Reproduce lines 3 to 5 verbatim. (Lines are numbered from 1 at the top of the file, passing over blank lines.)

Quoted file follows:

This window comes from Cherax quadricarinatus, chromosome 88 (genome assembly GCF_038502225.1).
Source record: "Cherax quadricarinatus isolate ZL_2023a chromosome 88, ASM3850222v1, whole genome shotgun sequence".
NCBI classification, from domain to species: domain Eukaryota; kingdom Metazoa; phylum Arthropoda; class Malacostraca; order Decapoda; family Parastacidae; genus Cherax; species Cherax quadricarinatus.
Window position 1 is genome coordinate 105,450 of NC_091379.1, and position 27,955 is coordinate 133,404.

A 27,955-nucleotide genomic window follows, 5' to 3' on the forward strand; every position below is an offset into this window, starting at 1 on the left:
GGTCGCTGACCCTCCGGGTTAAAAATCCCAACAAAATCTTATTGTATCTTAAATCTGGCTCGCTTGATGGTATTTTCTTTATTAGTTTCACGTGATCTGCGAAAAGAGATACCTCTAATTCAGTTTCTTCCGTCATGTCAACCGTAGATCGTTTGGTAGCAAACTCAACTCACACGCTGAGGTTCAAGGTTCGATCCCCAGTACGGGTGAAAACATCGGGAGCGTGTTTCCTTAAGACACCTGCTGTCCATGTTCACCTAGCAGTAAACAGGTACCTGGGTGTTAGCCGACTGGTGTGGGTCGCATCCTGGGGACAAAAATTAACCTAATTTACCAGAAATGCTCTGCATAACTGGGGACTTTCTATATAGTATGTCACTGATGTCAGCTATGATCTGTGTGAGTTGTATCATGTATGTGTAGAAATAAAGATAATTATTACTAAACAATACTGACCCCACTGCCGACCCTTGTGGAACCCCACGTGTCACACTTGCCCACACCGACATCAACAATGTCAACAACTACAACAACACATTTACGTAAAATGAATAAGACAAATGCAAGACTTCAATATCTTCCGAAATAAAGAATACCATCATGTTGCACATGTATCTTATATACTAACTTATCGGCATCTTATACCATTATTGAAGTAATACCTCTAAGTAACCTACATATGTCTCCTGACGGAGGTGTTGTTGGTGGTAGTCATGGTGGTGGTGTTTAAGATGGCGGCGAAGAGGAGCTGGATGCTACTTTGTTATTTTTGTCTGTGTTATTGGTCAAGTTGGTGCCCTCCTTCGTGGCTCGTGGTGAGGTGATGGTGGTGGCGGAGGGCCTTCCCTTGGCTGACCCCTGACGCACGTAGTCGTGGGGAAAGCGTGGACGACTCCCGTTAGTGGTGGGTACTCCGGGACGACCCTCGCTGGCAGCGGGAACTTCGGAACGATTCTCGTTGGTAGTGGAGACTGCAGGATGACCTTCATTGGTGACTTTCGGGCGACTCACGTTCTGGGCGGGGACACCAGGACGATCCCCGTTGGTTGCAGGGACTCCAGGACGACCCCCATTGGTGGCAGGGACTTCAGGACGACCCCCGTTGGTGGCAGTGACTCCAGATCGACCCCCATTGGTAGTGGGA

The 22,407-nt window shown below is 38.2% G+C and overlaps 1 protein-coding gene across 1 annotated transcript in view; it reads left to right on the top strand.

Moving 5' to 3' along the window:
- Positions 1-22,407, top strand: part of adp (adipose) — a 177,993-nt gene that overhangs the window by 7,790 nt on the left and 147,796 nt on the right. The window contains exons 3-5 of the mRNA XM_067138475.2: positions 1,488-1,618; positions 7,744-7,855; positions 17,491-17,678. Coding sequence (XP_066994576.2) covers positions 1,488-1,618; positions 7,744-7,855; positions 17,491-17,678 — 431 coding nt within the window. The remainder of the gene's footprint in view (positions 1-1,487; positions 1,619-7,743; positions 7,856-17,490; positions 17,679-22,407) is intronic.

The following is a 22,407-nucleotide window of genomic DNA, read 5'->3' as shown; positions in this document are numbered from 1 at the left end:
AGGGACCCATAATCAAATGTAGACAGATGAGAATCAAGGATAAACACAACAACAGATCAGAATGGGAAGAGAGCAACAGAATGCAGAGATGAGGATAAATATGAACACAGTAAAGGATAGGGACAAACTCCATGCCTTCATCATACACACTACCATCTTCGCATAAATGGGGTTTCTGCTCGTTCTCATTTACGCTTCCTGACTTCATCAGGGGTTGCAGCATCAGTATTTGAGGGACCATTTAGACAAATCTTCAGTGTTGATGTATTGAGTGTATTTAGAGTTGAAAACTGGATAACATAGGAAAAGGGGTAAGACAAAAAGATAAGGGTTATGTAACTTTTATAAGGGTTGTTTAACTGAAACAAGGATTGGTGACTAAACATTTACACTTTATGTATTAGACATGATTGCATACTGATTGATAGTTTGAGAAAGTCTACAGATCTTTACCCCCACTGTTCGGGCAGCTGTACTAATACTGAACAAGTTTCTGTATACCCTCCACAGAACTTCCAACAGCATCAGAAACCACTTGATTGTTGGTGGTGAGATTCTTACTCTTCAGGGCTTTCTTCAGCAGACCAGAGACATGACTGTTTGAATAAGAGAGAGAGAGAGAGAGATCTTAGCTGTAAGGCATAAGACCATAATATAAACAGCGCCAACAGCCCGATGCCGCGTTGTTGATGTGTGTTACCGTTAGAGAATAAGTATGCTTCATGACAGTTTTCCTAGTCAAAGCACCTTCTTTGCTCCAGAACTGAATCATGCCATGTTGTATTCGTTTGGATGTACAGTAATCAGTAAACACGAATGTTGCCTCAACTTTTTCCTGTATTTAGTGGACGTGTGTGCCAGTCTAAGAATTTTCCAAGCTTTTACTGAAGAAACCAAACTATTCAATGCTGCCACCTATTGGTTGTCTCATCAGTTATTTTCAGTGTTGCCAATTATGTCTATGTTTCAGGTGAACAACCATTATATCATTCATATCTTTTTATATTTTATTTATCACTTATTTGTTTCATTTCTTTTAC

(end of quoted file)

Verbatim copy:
NCBI classification, from domain to species: domain Eukaryota; kingdom Metazoa; phylum Arthropoda; class Malacostraca; order Decapoda; family Parastacidae; genus Cherax; species Cherax quadricarinatus.
Window position 1 is genome coordinate 105,450 of NC_091379.1, and position 27,955 is coordinate 133,404.

A 27,955-nucleotide genomic window follows, 5' to 3' on the forward strand; every position below is an offset into this window, starting at 1 on the left: